Why BuzzFeed Has Been Quietly Deleting Thousands of Its Own Stories

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Aug. 14 2014 2:44 PM

One Viral Media Company That Isn’t Evil, Just Misunderstood

BuzzFeed’s boss explains why the site has been quietly deleting thousands of its own posts.

Jonah Peretti
Jonah Peretti of BuzzFeed, pictured at the TechCrunch Disrupt NY 2013 on April 29, 2013, says BuzzFeed can get rid of old posts because it wasn’t a media company when they were published.

Photo by Brian Ach/Getty Images for TechCrunch

Thirty-Nine Listicles Whose Sourcing Is Shaky at Best.

One Writer Fired for Plagiarism.

Four Thousand Old Posts That Mysteriously Disappeared.

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Fourteen Media Critics Who Are Very Disappointed in BuzzFeed.

If you ask BuzzFeed founder and CEO Jonah Peretti, it adds up to One Viral Media Company That Isn’t Evil, Just Misunderstood. And, perhaps, one that could have handled certain things a little better.

Will Oremus Will Oremus

Will Oremus is Slate's senior technology writer.

In the past three years, BuzzFeed has grown from a relatively obscure viral-content skunkworks to one of the most widely read media outlets in the world. According to the Web traffic analytics firm Alexa, it’s the 44th-most-popular website in the United States, putting it in a class with Fox News and the New York Times.

BuzzFeed’s mastery of the dark arts of making things go viral on Facebook has endeared it to tech investors, including Silicon Valley power players Andreessen Horowitz, who recently led a $50 million venture capital round. But it has also invited envy and scorn from rivals. And it has opened the site’s practices to a level of journalistic scrutiny that its creators never anticipated.

In 2012 my former Slate colleague Farhad Manjoo revealed that several of BuzzFeed’s most popular listicles were lifted in large part from other websites, including Reddit. In the years since, the site has been hit with lawsuits and public accusations from people who feel it has exploited or flat-out stolen their work. Last month the site fired staff writer Benny Johnson after a pair of sharp-eyed bloggers documented several instances of evident plagiarism; for example, a U.S. politics quiz whose answers appeared to be partly copied and pasted from Wikipedia.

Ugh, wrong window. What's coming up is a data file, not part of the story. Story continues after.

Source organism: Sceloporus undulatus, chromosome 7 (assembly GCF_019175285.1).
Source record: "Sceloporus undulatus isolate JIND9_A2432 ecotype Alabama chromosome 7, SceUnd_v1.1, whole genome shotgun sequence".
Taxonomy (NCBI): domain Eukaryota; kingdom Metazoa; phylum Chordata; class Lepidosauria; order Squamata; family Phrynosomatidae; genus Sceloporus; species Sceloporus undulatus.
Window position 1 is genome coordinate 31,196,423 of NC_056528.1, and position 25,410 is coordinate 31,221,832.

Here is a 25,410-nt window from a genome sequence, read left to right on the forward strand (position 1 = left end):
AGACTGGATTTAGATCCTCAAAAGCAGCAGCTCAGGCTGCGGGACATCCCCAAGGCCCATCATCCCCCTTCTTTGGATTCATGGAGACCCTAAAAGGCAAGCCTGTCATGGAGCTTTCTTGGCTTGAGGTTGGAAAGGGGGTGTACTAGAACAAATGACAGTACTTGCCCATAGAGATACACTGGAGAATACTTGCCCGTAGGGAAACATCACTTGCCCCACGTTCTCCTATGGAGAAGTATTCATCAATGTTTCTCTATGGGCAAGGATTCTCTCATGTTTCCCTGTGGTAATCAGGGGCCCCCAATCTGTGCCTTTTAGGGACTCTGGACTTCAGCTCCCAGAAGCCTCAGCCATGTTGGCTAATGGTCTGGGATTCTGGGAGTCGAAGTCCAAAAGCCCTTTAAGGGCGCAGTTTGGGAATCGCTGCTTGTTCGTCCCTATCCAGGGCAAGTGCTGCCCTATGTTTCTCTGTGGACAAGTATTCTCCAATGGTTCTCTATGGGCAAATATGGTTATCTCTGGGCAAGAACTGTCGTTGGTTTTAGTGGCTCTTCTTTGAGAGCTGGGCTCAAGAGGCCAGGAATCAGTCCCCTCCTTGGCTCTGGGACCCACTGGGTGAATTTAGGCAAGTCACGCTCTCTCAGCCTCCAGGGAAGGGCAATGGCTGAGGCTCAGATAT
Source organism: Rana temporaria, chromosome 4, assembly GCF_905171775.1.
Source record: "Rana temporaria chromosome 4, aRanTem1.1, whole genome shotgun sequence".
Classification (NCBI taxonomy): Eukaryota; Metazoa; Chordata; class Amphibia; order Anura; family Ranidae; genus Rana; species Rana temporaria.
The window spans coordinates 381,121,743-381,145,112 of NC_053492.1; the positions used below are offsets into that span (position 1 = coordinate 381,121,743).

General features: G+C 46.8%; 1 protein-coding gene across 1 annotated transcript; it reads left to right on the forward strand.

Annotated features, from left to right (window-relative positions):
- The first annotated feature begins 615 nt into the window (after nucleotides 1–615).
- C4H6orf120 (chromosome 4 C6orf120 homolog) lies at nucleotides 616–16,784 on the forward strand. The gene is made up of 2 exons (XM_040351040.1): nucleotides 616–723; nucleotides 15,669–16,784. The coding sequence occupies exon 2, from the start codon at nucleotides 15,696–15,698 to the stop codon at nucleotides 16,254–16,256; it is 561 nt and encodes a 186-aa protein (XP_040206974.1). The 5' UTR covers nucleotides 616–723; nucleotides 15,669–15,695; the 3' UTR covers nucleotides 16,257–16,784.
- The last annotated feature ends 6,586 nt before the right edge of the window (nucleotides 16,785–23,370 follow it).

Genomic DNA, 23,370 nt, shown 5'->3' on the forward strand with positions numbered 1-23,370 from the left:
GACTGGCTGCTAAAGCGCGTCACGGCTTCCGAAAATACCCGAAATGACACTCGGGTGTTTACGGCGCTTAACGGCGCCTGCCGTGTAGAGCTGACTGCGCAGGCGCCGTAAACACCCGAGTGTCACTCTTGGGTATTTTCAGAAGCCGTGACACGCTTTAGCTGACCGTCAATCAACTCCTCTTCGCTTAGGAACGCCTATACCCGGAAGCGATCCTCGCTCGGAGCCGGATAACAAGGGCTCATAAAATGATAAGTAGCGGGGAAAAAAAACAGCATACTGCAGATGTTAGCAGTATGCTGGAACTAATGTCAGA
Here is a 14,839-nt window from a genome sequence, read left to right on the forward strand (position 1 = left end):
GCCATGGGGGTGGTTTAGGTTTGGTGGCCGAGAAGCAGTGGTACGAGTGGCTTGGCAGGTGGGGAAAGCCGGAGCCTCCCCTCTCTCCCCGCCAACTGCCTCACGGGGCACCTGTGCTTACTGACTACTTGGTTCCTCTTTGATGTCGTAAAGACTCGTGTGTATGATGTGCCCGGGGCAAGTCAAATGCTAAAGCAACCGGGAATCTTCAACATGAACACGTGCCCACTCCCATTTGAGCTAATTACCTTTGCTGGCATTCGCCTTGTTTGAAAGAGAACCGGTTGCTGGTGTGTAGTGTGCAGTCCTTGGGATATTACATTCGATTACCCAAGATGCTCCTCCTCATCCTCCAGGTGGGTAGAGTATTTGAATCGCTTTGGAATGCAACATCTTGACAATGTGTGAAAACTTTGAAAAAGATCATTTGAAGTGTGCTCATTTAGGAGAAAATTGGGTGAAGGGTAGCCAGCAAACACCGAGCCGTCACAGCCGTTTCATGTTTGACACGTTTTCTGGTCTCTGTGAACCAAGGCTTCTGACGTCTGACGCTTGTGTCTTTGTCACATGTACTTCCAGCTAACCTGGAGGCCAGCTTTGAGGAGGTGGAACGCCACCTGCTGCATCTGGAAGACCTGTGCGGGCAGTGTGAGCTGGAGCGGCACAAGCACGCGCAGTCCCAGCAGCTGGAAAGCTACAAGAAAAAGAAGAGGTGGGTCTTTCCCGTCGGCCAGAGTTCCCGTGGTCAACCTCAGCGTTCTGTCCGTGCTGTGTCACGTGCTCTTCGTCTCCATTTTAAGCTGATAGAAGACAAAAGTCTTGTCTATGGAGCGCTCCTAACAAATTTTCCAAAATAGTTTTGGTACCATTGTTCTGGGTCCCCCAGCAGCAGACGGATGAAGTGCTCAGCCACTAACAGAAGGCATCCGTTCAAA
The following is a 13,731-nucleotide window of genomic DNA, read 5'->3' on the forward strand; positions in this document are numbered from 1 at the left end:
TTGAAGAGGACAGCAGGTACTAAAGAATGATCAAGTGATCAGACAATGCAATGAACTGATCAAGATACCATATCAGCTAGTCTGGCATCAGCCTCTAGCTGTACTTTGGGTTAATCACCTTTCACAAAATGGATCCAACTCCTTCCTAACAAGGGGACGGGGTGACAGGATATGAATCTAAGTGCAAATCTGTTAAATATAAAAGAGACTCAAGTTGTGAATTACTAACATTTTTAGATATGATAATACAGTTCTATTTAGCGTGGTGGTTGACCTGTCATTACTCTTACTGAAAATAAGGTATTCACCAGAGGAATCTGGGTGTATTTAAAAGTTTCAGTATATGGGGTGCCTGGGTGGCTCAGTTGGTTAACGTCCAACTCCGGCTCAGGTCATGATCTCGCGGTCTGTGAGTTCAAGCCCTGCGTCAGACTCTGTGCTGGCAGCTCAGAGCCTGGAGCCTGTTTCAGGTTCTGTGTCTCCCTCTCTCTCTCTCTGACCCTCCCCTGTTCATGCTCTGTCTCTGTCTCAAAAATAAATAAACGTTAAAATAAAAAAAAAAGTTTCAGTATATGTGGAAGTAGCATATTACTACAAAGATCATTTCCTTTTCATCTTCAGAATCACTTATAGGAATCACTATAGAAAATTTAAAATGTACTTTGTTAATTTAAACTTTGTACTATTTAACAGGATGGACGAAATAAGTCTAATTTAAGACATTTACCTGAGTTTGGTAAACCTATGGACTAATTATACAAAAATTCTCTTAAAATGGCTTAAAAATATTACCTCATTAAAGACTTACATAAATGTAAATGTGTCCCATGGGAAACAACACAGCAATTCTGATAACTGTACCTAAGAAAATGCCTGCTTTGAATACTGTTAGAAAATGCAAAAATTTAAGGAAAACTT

The latest backlash came this week when Gawker’s J.K. Trotter reported that more than 4,000 old BuzzFeed posts seem to have simply disappeared from the site. The discovery came as Trotter was following up on a July post in which he revealed that at least four posts, including three by senior editor Matt Stopera, had mysteriously vanished.

Those revelations sparked fresh fury in media circles, where retracting a story is viewed as a serious blow to one’s journalistic credibility—and to do so without notifying readers is a cardinal sin. Retracting four thousand posts without telling anyone is simply unheard of. To many in the industry, it smacks of a disregard for journalism’s basic tenets of accountability. That apparent disregard is especially galling when it comes from an upstart that is raking in VC rounds and gobbling up top journalists from established outlets that are struggling to survive.

In a phone interview on Tuesday, Peretti confirmed that BuzzFeed embarked on a project earlier this year to take down old posts that didn’t meet its editorial standards. He said he didn’t know exactly how many posts had been deleted in all. But when asked about Gawker’s estimate of more than 4,900, he said, “I wouldn’t be shocked if it was a number like that.” 

Peretti acknowledged that BuzzFeed took the posts down without alerting readers. In retrospect, he said, “We probably could have communicated better, or handled it better.”

But he insisted that the purge was not the blatant breach of journalistic ethics that it might seem. To understand why, Peretti said, you have to remember that BuzzFeed began as a tech company, not a media company.

As Peretti explained at length in a recent interview with Felix Salmon, he and his fellow Huffington Post co-founder Ken Lerer started it in 2006 as a side project, a digital laboratory focused on understanding how things go viral on the Web. Rather than creating content of its own, BuzzFeed built software designed to detect and track content that was beginning to circulate widely on other sites, whether journalistic or otherwise. 

Along the way, a few BuzzFeed employees—including then-intern Matt Stopera—began toying with ways to create viral content of their own. Those included the thinly sourced listicles that would later become BuzzFeed’s bread and butter. But, Peretti told me, they also included scores of other experimental posts and pages that would make little sense to readers today.

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